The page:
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1.  Models of gene gain and gene loss for probabilistic reconstruction of gene content in the last universal common ancestor of life 
Biology Direct  2013;8:32.
Background
The problem of probabilistic inference of gene content in the last common ancestor of several extant species with completely sequenced genomes is: for each gene that is conserved in all or some of the genomes, assign the probability that its ancestral gene was present in the genome of their last common ancestor.
Results
We have developed a family of models of gene gain and gene loss in evolution, and applied the maximum-likelihood approach that uses phylogenetic tree of prokaryotes and the record of orthologous relationships between their genes to infer the gene content of LUCA, the Last Universal Common Ancestor of all currently living cellular organisms. The crucial parameter, the ratio of gene losses and gene gains, was estimated from the data and was higher in models that take account of the number of in-paralogs in genomes than in models that treat gene presences and absences as a binary trait.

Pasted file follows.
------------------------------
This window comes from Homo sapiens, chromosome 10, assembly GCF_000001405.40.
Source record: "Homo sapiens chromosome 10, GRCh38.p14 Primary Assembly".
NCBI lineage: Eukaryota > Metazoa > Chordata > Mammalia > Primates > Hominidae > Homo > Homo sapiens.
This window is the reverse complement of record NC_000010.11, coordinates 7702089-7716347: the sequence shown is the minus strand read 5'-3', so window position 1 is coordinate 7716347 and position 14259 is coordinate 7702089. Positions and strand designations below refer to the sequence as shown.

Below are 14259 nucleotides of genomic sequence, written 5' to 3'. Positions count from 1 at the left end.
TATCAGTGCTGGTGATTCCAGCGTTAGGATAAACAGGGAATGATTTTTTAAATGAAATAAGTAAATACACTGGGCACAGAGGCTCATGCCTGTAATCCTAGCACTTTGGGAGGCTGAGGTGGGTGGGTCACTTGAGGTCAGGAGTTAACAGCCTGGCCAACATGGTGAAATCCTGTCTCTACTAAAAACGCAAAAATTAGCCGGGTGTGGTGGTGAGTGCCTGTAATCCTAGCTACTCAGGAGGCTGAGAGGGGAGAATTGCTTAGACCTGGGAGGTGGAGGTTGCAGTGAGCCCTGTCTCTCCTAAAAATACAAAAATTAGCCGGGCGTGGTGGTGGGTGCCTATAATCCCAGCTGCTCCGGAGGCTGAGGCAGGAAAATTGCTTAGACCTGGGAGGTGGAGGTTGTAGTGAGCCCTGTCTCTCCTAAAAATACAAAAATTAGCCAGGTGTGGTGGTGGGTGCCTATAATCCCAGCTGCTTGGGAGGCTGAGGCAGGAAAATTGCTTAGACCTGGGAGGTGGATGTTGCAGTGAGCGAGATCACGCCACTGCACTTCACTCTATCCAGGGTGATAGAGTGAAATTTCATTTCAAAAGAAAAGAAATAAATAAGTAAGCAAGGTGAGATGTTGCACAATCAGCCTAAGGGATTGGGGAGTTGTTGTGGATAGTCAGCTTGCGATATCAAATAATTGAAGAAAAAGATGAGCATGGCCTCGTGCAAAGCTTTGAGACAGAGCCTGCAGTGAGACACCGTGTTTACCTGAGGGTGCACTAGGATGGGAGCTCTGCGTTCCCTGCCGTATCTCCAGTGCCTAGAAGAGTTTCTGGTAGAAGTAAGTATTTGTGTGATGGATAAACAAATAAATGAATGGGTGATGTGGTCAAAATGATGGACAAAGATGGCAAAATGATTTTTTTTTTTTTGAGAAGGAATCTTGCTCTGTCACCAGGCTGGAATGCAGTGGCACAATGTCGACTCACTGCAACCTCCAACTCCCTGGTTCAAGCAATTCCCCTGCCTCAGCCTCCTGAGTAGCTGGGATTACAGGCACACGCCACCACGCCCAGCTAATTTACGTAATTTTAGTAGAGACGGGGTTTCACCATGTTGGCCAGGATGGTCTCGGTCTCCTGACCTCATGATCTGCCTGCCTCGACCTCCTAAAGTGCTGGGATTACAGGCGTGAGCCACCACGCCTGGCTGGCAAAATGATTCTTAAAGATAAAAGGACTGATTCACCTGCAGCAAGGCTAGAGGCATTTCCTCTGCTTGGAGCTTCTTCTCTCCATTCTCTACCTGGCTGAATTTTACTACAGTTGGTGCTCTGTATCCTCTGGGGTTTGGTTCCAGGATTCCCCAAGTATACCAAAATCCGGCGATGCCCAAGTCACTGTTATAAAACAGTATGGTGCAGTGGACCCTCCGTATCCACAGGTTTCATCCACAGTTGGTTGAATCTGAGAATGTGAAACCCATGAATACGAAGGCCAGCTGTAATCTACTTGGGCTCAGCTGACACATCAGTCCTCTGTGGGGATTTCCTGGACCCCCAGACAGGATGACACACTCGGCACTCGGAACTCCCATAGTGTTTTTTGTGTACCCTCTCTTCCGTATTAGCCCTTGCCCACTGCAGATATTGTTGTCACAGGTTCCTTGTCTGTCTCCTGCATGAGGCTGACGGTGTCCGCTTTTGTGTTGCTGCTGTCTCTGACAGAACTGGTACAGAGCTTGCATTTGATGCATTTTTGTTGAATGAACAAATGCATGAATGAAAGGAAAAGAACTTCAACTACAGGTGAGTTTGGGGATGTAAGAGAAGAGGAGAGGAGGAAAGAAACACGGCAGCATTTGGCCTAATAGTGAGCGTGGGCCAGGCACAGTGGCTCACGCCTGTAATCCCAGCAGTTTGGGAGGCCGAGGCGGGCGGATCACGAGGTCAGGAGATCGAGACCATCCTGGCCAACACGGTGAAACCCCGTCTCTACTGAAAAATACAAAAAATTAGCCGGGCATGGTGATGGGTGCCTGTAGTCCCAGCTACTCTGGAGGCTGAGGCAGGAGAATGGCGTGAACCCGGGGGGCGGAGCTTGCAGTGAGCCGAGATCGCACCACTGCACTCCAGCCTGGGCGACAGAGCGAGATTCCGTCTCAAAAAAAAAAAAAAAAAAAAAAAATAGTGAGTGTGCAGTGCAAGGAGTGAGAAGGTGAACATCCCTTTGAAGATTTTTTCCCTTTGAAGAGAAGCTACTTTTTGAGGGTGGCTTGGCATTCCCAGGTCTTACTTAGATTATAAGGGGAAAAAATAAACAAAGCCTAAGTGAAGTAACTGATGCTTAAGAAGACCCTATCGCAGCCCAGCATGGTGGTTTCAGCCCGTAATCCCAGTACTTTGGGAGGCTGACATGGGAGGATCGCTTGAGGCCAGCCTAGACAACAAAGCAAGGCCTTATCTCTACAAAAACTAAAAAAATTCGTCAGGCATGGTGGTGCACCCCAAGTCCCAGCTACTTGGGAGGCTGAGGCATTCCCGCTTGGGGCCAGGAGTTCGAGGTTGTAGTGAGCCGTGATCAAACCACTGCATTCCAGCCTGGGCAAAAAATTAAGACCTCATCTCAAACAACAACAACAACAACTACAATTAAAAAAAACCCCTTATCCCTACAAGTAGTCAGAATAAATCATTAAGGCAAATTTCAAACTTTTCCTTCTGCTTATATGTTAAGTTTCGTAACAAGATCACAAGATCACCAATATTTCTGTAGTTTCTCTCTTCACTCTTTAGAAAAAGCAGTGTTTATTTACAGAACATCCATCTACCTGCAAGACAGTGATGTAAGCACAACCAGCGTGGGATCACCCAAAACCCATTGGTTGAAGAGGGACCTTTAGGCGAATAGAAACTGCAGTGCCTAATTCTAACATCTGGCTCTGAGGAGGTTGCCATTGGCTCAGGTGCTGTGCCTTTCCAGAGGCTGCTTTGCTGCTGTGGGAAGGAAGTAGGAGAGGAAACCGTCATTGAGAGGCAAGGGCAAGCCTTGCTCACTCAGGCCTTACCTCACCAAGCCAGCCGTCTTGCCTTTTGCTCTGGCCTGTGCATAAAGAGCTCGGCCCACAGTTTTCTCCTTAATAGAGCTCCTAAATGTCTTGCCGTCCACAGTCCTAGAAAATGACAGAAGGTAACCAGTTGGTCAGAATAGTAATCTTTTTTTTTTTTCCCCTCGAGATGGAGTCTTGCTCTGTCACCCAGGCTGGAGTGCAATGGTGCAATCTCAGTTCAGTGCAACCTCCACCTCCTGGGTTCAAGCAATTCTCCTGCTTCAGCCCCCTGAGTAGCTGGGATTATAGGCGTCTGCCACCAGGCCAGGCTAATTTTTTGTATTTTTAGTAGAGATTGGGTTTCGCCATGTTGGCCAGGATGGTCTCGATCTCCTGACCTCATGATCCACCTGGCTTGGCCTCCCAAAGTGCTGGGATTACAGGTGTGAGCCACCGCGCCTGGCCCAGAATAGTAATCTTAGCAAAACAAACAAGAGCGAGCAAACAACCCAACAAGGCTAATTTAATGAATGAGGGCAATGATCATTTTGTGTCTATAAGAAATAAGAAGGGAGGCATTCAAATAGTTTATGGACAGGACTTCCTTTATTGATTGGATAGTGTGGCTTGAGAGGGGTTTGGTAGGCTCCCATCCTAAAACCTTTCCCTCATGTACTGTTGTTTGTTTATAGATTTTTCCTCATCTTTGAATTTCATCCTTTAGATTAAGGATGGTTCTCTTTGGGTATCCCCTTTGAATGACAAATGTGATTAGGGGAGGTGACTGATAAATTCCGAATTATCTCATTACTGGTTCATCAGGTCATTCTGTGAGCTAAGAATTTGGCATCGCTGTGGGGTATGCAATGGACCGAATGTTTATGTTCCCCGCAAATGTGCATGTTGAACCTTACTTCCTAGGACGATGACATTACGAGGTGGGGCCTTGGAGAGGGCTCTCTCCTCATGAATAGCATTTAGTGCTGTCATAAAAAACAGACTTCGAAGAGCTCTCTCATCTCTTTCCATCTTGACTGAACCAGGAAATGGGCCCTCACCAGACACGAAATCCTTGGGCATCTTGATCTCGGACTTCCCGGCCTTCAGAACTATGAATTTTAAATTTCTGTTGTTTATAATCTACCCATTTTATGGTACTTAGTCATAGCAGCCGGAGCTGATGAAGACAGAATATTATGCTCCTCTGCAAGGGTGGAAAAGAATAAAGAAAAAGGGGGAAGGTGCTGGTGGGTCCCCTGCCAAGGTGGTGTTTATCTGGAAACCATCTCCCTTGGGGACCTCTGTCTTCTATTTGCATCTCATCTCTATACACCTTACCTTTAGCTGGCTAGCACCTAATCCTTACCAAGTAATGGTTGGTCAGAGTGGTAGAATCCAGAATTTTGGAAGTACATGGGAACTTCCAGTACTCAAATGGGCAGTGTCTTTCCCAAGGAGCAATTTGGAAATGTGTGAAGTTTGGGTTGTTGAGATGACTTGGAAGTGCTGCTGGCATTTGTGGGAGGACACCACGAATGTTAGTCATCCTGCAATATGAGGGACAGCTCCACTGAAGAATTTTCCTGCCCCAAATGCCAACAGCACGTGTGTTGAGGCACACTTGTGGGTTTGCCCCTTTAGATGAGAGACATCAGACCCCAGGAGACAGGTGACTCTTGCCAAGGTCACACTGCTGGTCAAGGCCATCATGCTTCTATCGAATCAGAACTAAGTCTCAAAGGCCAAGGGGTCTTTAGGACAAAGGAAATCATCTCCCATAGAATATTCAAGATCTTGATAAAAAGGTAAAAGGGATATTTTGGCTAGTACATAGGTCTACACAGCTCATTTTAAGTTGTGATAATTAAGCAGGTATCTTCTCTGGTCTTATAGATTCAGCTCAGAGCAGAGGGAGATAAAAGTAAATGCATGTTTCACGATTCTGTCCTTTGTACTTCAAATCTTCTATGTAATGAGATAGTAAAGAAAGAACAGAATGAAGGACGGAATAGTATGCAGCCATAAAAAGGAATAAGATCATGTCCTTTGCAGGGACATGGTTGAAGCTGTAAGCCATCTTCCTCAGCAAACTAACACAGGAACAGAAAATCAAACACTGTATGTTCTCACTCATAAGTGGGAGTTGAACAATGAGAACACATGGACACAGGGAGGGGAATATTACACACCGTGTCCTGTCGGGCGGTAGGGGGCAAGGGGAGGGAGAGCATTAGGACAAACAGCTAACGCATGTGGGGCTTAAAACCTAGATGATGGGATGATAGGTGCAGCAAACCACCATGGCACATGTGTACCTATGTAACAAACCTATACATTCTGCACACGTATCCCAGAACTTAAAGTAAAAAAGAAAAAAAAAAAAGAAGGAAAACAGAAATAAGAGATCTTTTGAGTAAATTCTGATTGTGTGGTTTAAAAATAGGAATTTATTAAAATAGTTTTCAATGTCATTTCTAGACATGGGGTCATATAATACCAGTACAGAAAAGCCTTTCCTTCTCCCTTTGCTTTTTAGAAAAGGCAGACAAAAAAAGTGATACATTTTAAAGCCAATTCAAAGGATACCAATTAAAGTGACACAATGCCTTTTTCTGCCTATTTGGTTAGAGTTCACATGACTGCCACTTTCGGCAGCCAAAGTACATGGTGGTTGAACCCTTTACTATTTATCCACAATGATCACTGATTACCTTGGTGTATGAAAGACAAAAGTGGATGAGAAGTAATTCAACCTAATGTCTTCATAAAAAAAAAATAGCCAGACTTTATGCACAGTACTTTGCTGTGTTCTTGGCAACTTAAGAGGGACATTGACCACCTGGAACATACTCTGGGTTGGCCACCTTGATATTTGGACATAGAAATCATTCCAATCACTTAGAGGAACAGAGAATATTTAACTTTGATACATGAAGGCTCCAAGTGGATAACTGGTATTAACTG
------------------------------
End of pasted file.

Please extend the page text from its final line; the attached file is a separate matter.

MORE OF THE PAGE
Conclusion
While the numbers of genes that are placed confidently into LUCA are similar in the ML methods and in previously published methods that use various parsimony-based approaches, the identities of genes themselves are different. Most of the models of either kind treat the genes found in many existing genomes in a similar way, assigning to them high probabilities of being ancestral (“high ancestrality”). The ML models are more likely than others to assign high ancestrality to the genes that are relatively rare in the present-day genomes.
Reviewers
This article was reviewed by Martijn A Huynen, Toni Gabaldón and Fyodor Kondrashov.
doi:10.1186/1745-6150-8-32
PMCID: PMC3892064  PMID: 24354654
2.  Measuring gene expression divergence: the distance to keep 
Biology Direct  2010;5:51.
Background